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Questions from a Living Organ Donor
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Questions from a Living Organ Donor

My brother has Hepatitis C and cirrhosis of the liver. He is experiencing acute on chronic hepatic failure, and he's currently gravely ill and in the hospital. His white blood cell count is critically low, and he's had coffee ground emesis in the past 24 hours.

We've discussed the possibility of my giving him my right lobe of liver, if the worst happens. I feel guilty for worrying about my own fate under the circumstances, but, I've had a horrendously bad experience previously as an organ donor.

12 years ago, he had Acute Myologenous Leukemia and received my bone marrow as a rescue, and was cured. His blood is now cloned from my blood, even possessing feminine chromosones. As a living donor, I am literally like his twin, or his clone.

He couldn't ask for a more perfect donor, but, I'm scared to death.
I would never refuse him, even if I risk dying, but, it concerns me that I cannot find any depth of information on what to expect as a living donor.

When I donated my bone marrow, they said it would involve a little *discomfort*, but, it turned out to be far worse than I ever imagined. I hemmhoraged so badly that I lost half my blood volume, and was anemic for months. The pain was excruciating. The transplant programs use their resources for the sick patient, not the healthy one.

I am terrified that this will be another drive-by organ donation, with them discharging me after a few days, when I have no one to help or watch me. I have a clotting problem, and I'm afraid that if I nearly bled to death with a bone marrow transplant, I will definitely be more at risk when they bisect my liver, letting the insurance company dictate when they shove me out the door.

Has anyone been a living donor? How I can protect myself, and my own health against a callous system that, I perceive, frequently treats the healthy donors like slabs of fresh meat, and uses all their resources for the sick patient?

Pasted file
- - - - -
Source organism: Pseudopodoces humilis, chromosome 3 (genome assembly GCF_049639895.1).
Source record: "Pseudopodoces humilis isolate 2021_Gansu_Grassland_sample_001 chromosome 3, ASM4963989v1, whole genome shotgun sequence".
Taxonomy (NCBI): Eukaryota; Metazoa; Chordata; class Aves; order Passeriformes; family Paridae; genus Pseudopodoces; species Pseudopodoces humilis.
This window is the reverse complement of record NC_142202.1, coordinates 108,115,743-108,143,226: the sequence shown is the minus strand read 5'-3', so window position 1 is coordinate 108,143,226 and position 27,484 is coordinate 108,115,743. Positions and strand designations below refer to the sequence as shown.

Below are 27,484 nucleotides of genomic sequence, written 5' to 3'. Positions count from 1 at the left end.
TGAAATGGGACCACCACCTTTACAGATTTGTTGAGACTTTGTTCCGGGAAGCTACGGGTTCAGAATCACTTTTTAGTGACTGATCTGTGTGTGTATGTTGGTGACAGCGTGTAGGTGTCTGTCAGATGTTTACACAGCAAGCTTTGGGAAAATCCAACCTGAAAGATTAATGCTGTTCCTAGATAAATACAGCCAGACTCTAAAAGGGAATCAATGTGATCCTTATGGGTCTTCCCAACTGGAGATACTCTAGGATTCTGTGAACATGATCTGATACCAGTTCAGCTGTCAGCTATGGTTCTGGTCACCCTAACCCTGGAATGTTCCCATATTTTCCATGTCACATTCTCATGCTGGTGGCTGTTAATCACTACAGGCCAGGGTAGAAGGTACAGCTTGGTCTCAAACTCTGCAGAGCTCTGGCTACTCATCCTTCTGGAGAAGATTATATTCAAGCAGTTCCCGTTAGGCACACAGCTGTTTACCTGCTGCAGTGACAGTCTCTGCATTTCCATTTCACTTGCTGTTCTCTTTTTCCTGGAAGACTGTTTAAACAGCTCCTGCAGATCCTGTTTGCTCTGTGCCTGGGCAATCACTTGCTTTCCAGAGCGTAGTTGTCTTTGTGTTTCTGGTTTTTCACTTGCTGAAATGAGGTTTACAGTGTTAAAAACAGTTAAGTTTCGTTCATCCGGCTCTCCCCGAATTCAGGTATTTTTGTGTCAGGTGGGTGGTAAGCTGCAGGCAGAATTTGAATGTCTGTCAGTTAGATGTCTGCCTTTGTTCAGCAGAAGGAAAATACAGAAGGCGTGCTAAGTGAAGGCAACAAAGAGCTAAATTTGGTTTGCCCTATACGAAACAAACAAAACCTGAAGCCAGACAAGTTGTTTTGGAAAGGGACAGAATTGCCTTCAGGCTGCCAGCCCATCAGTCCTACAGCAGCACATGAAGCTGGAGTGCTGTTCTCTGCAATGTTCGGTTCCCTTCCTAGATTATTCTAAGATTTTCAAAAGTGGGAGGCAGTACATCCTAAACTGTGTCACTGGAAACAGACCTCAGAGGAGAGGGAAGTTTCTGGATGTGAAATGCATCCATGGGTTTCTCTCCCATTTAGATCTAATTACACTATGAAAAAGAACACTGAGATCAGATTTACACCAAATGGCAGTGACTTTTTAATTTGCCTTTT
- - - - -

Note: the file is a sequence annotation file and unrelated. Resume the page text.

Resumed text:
I had no advocates as a living donor in the past, and it terrifies me that it will be much worse as a living liver donor.

Thanks in advance for any information.

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If your brother is listed for tp, his team should be able to run you through the complete scenario from start to finish for both of you,including risk, and followup care. I get asked some LDT questions and I know a bit. It is very rare for a LDT to regret their choice. There is risk as this is very major surgery. Mortality rates exist at all transplant centers for these types of liver tp's. I think the mortality rate for LDT was under 3 %.

Within 6 weeks after tp both lobes of the liver in the two of you will grow to the approximate correct weight . Incredible stuff.

You can learn more by googling it. You will probably get many hits.
Mr Liver

what country are you in? sounds like you are getting third world treatment. coffee enemas in a hospital? i would make sure that you have in writing that you will receive post TP care UNTIL HEALED. Also they have things that can make your blood clot before an operation. best of luck
coffee ground emesis is vomiting partially degested blood from the stomach.  Blood's tendency to look black when vomited (it also gains a black, though more tarry appearance when transported in fecal matter) is why it is referred to as "coffee ground" in appearance.
Thanks for your comments.

To Mr. Liver, thank you so much for your encouragement. I would never regret saving my brother's life. I was grateful that he survived leukemia, and it was only the complications I suffered which caused my current
anxiety. I hope that the TP team in this instance has evolved from the team which harvested my bone marrow for my brother's transplant.

I have been reading up on the procedure and was stunned